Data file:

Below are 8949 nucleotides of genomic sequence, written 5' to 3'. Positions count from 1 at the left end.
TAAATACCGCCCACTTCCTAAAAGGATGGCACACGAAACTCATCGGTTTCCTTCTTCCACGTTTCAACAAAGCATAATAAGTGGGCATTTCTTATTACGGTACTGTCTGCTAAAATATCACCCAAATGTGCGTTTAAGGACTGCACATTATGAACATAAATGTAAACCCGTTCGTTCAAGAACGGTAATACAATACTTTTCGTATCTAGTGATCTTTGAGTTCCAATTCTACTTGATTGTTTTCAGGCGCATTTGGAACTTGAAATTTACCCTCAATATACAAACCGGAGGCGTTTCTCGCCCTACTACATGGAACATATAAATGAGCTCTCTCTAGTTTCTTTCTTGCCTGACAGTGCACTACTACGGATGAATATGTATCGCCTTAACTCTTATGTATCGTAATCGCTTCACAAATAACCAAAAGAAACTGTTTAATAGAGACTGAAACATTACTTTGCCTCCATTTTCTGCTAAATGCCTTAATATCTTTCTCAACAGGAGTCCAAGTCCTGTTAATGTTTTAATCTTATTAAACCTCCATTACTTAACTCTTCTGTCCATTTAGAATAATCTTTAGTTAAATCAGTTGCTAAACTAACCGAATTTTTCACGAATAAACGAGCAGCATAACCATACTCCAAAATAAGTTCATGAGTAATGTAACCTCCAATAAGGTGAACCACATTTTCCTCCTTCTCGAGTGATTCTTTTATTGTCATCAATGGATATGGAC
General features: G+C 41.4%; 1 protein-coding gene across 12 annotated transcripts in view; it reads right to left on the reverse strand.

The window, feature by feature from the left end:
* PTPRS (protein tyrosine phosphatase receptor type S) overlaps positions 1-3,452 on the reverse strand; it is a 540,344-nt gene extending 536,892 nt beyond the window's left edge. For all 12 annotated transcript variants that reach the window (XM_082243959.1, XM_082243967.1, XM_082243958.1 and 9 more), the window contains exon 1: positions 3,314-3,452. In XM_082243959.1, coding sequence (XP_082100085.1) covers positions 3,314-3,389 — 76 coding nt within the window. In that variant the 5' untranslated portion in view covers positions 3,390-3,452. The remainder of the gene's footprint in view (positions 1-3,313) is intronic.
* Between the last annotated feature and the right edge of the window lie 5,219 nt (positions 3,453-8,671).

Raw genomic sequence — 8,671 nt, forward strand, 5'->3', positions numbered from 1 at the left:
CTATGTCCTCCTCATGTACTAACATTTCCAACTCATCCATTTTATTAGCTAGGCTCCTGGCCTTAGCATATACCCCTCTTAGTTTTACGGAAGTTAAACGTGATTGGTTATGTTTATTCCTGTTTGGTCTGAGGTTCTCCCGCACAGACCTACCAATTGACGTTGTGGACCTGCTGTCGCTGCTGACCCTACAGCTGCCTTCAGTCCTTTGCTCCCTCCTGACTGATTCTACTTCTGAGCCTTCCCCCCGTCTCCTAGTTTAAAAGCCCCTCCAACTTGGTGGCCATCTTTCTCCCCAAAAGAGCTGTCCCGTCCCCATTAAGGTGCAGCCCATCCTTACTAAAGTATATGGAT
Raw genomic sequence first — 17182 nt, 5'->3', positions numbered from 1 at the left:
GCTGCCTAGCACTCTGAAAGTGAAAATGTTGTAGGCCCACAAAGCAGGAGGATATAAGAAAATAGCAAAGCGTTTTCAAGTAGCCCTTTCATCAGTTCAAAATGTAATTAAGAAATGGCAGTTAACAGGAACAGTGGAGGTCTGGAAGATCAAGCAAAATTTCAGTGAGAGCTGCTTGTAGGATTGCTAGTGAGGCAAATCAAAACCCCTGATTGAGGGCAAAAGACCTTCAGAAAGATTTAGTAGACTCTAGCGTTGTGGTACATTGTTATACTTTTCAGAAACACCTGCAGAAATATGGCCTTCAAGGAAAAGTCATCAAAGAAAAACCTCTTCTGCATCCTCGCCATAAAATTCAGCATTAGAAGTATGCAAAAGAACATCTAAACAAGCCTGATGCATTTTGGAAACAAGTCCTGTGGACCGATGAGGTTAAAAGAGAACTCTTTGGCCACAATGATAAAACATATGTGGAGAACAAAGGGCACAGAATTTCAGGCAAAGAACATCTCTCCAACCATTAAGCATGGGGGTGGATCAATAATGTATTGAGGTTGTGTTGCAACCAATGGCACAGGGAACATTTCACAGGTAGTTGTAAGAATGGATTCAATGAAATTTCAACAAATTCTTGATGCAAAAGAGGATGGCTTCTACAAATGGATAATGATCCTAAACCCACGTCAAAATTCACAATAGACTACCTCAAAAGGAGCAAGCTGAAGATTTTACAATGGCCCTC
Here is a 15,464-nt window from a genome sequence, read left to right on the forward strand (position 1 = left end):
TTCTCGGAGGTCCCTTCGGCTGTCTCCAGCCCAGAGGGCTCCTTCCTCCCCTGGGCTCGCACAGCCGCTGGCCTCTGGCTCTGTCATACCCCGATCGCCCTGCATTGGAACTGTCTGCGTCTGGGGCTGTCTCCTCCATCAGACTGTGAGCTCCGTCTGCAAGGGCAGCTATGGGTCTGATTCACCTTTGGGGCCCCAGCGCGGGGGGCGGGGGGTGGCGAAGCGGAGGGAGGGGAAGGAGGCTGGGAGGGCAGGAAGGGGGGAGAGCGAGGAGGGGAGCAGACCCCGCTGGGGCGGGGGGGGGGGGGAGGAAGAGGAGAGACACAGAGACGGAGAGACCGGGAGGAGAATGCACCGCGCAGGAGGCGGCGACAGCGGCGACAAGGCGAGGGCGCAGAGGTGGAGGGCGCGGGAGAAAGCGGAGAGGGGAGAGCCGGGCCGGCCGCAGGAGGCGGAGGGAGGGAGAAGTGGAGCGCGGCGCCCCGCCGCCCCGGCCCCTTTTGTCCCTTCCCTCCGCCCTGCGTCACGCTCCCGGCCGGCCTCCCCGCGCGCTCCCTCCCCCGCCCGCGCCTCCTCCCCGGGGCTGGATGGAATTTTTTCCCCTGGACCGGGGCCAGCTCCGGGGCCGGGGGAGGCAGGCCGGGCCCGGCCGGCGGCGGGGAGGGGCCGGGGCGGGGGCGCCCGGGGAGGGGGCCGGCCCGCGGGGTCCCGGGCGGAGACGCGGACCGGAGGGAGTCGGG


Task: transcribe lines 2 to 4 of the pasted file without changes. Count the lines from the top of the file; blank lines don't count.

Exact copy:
TAAATACCGCCCACTTCCTAAAAGGATGGCACACGAAACTCATCGGTTTCCTTCTTCCACGTTTCAACAAAGCATAATAAGTGGGCATTTCTTATTACGGTACTGTCTGCTAAAATATCACCCAAATGTGCGTTTAAGGACTGCACATTATGAACATAAATGTAAACCCGTTCGTTCAAGAACGGTAATACAATACTTTTCGTATCTAGTGATCTTTGAGTTCCAATTCTACTTGATTGTTTTCAGGCGCATTTGGAACTTGAAATTTACCCTCAATATACAAACCGGAGGCGTTTCTCGCCCTACTACATGGAACATATAAATGAGCTCTCTCTAGTTTCTTTCTTGCCTGACAGTGCACTACTACGGATGAATATGTATCGCCTTAACTCTTATGTATCGTAATCGCTTCACAAATAACCAAAAGAAACTGTTTAATAGAGACTGAAACATTACTTTGCCTCCATTTTCTGCTAAATGCCTTAATATCTTTCTCAACAGGAGTCCAAGTCCTGTTAATGTTTTAATCTTATTAAACCTCCATTACTTAACTCTTCTGTCCATTTAGAATAATCTTTAGTTAAATCAGTTGCTAAACTAACCGAATTTTTCACGAATAAACGAGCAGCATAACCATACTCCAAAATAAGTTCATGAGTAATGTAACCTCCAATAAGGTGAACCACATTTTCCTCCTTCTCGAGTGATTCTTTTATTGTCATCAATGGATATGGAC
General features: G+C 41.4%; 1 protein-coding gene across 12 annotated transcripts in view; it reads right to left on the reverse strand.

The window, feature by feature from the left end: